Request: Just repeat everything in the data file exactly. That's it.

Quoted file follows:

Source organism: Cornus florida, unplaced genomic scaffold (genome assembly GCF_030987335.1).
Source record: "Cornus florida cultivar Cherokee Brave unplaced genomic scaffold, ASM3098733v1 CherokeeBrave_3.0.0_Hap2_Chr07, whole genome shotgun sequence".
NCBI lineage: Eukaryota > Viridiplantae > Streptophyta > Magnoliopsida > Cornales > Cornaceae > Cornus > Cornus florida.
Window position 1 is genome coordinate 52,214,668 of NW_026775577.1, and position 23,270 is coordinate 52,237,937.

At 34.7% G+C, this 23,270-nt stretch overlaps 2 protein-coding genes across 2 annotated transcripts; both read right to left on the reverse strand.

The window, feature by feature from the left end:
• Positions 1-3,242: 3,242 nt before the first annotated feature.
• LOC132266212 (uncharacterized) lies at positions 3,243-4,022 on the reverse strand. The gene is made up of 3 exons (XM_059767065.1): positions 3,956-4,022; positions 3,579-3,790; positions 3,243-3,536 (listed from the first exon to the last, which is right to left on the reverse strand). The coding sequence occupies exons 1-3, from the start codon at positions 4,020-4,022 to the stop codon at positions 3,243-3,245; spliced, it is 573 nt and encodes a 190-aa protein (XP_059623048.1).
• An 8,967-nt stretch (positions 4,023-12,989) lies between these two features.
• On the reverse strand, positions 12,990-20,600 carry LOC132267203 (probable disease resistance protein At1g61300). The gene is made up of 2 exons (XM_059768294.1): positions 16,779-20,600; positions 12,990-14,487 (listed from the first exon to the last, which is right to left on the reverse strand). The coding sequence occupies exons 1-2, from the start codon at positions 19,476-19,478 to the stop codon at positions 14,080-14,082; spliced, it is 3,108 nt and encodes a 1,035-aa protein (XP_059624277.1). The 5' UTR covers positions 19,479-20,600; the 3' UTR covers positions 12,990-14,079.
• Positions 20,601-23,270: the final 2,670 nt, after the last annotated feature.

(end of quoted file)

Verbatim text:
Source organism: Cornus florida, unplaced genomic scaffold (genome assembly GCF_030987335.1).
Source record: "Cornus florida cultivar Cherokee Brave unplaced genomic scaffold, ASM3098733v1 CherokeeBrave_3.0.0_Hap2_Chr07, whole genome shotgun sequence".
NCBI lineage: Eukaryota > Viridiplantae > Streptophyta > Magnoliopsida > Cornales > Cornaceae > Cornus > Cornus florida.
Window position 1 is genome coordinate 52,214,668 of NW_026775577.1, and position 23,270 is coordinate 52,237,937.

At 34.7% G+C, this 23,270-nt stretch overlaps 2 protein-coding genes across 2 annotated transcripts; both read right to left on the reverse strand.

The window, feature by feature from the left end:
• Positions 1-3,242: 3,242 nt before the first annotated feature.
• LOC132266212 (uncharacterized) lies at positions 3,243-4,022 on the reverse strand. The gene is made up of 3 exons (XM_059767065.1): positions 3,956-4,022; positions 3,579-3,790; positions 3,243-3,536 (listed from the first exon to the last, which is right to left on the reverse strand). The coding sequence occupies exons 1-3, from the start codon at positions 4,020-4,022 to the stop codon at positions 3,243-3,245; spliced, it is 573 nt and encodes a 190-aa protein (XP_059623048.1).
• An 8,967-nt stretch (positions 4,023-12,989) lies between these two features.
• On the reverse strand, positions 12,990-20,600 carry LOC132267203 (probable disease resistance protein At1g61300). The gene is made up of 2 exons (XM_059768294.1): positions 16,779-20,600; positions 12,990-14,487 (listed from the first exon to the last, which is right to left on the reverse strand). The coding sequence occupies exons 1-2, from the start codon at positions 19,476-19,478 to the stop codon at positions 14,080-14,082; spliced, it is 3,108 nt and encodes a 1,035-aa protein (XP_059624277.1). The 5' UTR covers positions 19,479-20,600; the 3' UTR covers positions 12,990-14,079.
• Positions 20,601-23,270: the final 2,670 nt, after the last annotated feature.